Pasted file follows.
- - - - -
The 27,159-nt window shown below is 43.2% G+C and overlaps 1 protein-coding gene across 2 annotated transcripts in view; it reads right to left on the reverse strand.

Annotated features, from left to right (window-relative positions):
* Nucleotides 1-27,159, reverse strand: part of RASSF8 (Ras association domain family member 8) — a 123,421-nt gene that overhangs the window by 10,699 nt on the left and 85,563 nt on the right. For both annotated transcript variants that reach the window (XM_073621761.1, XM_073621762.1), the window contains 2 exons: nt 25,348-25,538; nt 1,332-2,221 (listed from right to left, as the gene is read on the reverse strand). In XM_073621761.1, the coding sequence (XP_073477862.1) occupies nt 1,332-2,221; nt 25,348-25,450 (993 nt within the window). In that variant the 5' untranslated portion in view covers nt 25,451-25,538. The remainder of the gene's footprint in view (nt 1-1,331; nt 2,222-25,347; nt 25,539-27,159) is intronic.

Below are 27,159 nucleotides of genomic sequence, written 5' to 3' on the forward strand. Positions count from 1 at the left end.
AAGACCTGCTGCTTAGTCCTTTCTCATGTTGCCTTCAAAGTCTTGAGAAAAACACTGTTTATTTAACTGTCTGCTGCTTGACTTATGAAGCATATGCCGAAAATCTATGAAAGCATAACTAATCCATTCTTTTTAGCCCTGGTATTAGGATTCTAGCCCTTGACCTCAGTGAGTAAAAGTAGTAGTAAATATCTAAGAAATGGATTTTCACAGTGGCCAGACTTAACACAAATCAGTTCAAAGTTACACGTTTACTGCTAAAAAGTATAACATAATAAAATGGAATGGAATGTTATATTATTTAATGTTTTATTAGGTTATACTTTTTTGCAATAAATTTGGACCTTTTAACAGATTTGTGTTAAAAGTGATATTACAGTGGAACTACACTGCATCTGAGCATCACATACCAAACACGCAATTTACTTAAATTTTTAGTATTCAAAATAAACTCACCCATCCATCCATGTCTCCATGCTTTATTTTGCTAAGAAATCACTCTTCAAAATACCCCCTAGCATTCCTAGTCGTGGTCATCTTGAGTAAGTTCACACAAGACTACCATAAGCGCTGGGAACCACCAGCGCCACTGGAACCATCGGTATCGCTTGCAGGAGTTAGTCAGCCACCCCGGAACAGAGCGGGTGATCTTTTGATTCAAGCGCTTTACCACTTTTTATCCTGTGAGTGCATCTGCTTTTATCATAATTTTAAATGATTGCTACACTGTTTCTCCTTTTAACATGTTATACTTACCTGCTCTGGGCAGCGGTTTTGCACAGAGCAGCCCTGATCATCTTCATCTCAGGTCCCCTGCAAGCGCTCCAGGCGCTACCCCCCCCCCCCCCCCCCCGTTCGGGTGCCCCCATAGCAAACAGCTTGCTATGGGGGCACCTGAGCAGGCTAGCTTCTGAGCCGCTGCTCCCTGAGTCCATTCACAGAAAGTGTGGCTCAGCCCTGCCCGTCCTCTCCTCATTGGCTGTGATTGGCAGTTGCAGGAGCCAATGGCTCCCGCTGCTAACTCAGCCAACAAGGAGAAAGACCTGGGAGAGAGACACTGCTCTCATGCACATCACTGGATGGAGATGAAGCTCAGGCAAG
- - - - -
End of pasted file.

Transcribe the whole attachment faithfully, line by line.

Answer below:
The 27,159-nt window shown below is 43.2% G+C and overlaps 1 protein-coding gene across 2 annotated transcripts in view; it reads right to left on the reverse strand.

Annotated features, from left to right (window-relative positions):
* Nucleotides 1-27,159, reverse strand: part of RASSF8 (Ras association domain family member 8) — a 123,421-nt gene that overhangs the window by 10,699 nt on the left and 85,563 nt on the right. For both annotated transcript variants that reach the window (XM_073621761.1, XM_073621762.1), the window contains 2 exons: nt 25,348-25,538; nt 1,332-2,221 (listed from right to left, as the gene is read on the reverse strand). In XM_073621761.1, the coding sequence (XP_073477862.1) occupies nt 1,332-2,221; nt 25,348-25,450 (993 nt within the window). In that variant the 5' untranslated portion in view covers nt 25,451-25,538. The remainder of the gene's footprint in view (nt 1-1,331; nt 2,222-25,347; nt 25,539-27,159) is intronic.

Below are 27,159 nucleotides of genomic sequence, written 5' to 3' on the forward strand. Positions count from 1 at the left end.
AAGACCTGCTGCTTAGTCCTTTCTCATGTTGCCTTCAAAGTCTTGAGAAAAACACTGTTTATTTAACTGTCTGCTGCTTGACTTATGAAGCATATGCCGAAAATCTATGAAAGCATAACTAATCCATTCTTTTTAGCCCTGGTATTAGGATTCTAGCCCTTGACCTCAGTGAGTAAAAGTAGTAGTAAATATCTAAGAAATGGATTTTCACAGTGGCCAGACTTAACACAAATCAGTTCAAAGTTACACGTTTACTGCTAAAAAGTATAACATAATAAAATGGAATGGAATGTTATATTATTTAATGTTTTATTAGGTTATACTTTTTTGCAATAAATTTGGACCTTTTAACAGATTTGTGTTAAAAGTGATATTACAGTGGAACTACACTGCATCTGAGCATCACATACCAAACACGCAATTTACTTAAATTTTTAGTATTCAAAATAAACTCACCCATCCATCCATGTCTCCATGCTTTATTTTGCTAAGAAATCACTCTTCAAAATACCCCCTAGCATTCCTAGTCGTGGTCATCTTGAGTAAGTTCACACAAGACTACCATAAGCGCTGGGAACCACCAGCGCCACTGGAACCATCGGTATCGCTTGCAGGAGTTAGTCAGCCACCCCGGAACAGAGCGGGTGATCTTTTGATTCAAGCGCTTTACCACTTTTTATCCTGTGAGTGCATCTGCTTTTATCATAATTTTAAATGATTGCTACACTGTTTCTCCTTTTAACATGTTATACTTACCTGCTCTGGGCAGCGGTTTTGCACAGAGCAGCCCTGATCATCTTCATCTCAGGTCCCCTGCAAGCGCTCCAGGCGCTACCCCCCCCCCCCCCCCCCCGTTCGGGTGCCCCCATAGCAAACAGCTTGCTATGGGGGCACCTGAGCAGGCTAGCTTCTGAGCCGCTGCTCCCTGAGTCCATTCACAGAAAGTGTGGCTCAGCCCTGCCCGTCCTCTCCTCATTGGCTGTGATTGGCAGTTGCAGGAGCCAATGGCTCCCGCTGCTAACTCAGCCAACAAGGAGAAAGACCTGGGAGAGAGACACTGCTCTCATGCACATCACTGGATGGAGATGAAGCTCAGGCAAG